We had specialized lanyards to indicate that we were on the core team (which we ran out of, but that was a learning experience) with nick names added to them. Mine was "Mother Hen", because I worried about my brood (consisting of over 200 volunteers, plus my own "baby chick" and another relative who saved my bacon by pinch-hitting at the last minute for a critical task). I also fretted about the core team's needs - were they eating and drinking? Did they get to go to the bathroom? Were they stressed? Thankfully, this was not a one-sided street. I remember our amazing core team member Paul asking if we wanted him to watch the desk while we at the Volunteer Desk got a chance to experience the festival. I turned him down - one, because that was right before a big shift change and we had to check people in, and two, because I found that it was hard to let my mind go "off duty" to take in the exhibits. It was important to take a break - I found that just a few minutes outside gave me some much-needed energy, although it was hard to "stop working". When I left my station, I caught myself scanning the crowds to examine the volunteers. Do they need a break? Are they doing their job? Are there enough volunteers here at this spot? Are volunteers needed elsewhere?

There were many areas where we can improve but there were also many areas where we triumphed. Two of the areas I wanted to focus on with my new role in 2017 as Volunteer Coordinator was high school outreach and inclusivity. Nathan and I personally phoned every secondary school in the TDSB and TCDSB to encourage guidance departments to promote Maker Festival Toronto as a fun way of earning volunteer hours, and we had many youthful participants. (I also want to add that we had a lot of teachers volunteer their time as well - thank you educators!) We also made a good start on supporting our volunteers with visible and hidden challenges, but this will take a while to develop. When I saw a super-shy helper find a way to assist that made them feel valued, or when I noticed a volunteer who may have been on the spectrum grinning as they partnered up with someone to complete a task, it made me so happy. It was the thank you notes Nathan and I received afterwards that really made it rewarding. (Thank you Peter! Thank you Nicki! Thanks everyone!)

I had some great volunteers taking photos (looking at you Chloe, Khush, Kat, and Nathaniel!) and that's why I have some wonderful pictures to share of the event.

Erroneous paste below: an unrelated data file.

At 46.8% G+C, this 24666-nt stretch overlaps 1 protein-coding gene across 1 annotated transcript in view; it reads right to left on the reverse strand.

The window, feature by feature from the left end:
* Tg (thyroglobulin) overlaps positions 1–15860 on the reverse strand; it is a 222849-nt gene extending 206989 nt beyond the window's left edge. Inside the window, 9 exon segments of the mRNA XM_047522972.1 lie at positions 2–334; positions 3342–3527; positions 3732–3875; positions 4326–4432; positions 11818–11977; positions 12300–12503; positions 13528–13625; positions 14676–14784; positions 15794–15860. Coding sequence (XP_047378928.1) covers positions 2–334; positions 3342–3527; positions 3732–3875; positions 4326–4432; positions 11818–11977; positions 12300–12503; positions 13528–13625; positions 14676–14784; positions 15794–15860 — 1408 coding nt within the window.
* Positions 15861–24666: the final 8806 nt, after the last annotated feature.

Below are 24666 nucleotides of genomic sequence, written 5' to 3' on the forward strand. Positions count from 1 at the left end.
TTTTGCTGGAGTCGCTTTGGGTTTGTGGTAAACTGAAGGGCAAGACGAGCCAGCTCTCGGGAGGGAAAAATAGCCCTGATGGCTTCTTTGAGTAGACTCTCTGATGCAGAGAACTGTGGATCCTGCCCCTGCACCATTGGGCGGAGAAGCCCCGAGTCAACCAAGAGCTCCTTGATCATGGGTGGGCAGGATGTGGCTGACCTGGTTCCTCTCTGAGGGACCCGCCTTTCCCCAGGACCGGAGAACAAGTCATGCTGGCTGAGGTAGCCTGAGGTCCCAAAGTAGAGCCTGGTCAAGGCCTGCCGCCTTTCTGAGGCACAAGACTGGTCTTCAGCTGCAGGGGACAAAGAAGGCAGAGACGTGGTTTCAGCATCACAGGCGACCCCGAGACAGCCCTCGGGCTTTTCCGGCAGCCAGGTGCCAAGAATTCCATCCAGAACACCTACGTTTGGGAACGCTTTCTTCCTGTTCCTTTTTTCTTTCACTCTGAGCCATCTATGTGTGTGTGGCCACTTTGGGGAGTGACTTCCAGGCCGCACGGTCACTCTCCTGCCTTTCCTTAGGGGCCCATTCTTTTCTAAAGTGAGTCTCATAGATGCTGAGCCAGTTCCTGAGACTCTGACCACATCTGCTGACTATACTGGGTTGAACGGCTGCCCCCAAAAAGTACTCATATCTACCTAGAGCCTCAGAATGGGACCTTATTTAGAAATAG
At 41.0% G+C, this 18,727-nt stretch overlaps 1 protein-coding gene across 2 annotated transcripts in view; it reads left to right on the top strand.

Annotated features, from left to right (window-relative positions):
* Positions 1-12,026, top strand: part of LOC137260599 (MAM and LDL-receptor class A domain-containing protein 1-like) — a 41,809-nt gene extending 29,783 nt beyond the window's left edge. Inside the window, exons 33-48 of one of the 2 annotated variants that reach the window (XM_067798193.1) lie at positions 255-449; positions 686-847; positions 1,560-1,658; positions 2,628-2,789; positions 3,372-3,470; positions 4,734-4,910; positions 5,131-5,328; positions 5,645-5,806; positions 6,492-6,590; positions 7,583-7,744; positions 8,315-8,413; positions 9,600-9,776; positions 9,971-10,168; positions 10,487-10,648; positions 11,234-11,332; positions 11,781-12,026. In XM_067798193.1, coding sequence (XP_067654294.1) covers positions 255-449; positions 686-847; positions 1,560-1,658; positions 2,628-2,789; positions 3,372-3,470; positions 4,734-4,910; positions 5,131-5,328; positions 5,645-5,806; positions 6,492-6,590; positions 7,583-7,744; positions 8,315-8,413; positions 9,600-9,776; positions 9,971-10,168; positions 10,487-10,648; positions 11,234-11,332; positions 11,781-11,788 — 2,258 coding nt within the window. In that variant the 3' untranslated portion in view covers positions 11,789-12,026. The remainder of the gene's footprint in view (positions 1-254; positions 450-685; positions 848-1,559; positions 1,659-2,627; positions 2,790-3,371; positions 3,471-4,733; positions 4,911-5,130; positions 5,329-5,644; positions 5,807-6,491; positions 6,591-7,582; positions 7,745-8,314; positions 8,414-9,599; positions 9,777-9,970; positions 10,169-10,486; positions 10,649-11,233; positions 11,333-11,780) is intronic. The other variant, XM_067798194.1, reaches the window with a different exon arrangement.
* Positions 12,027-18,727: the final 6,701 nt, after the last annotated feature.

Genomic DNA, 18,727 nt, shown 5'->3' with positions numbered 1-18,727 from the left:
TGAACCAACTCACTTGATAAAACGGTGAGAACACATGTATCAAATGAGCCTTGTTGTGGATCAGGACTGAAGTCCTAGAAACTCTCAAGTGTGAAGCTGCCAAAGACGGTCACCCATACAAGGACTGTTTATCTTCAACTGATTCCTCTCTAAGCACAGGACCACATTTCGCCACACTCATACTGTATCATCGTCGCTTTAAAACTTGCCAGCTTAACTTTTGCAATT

Friday world-building

Behind the scenes as we get the globe out!

Our other-worldly blimp prior to lift-off

Catapult with lights, created during a workshop

Dozens of things to make and do at the Festival

Puppets like this one hung from above

Our globe made it out of the room!



Sailing boats made by kids in the TPL pool inside the Reference Library!


Making with a social justice stance - display for MMIW






Different view of our silver centerpiece

Whale puppet promoting the current ROM attraction

Famous face at Maker Festival Toronto

Scene from the Glowatorium
There are SO many people I need to acknowledge that it could turn this lengthy blog post into a book. Let me limit myself to three areas:
  • "The Big 3" = all of our core team members were incredible (Tarik, Amy, Andrew, Josh, Ceda, Trevor, etc.) but my hat goes off especially to Jen (our executive director), Aedan (our logistics manager) and Eric (our director of festival programming). Imagine a barrage of demands, requests, and queries blasted at you rapid-fire, non-stop. These three took it in stride.
  • Our Toronto Public Library liaisons = Ab, Ted, and Jonathan - thank you so much for all of your support and understanding. I knew that if I phoned one of them with a question or favour, they'd respond. These librarians rock!
  • My "partner in crime" = Nathan was absolutely incredible. He was yin to my yang. We made a great team, if I do say so myself. He was calm, cool, and organized. He was the one that found us the Volunteer Management System we used to track and sort our helpers. He knew when to object and when to acquiesce. He played interference and protector when I needed it. I am truly grateful and I hope he returns to Maker Festival as a core team member focused on volunteers.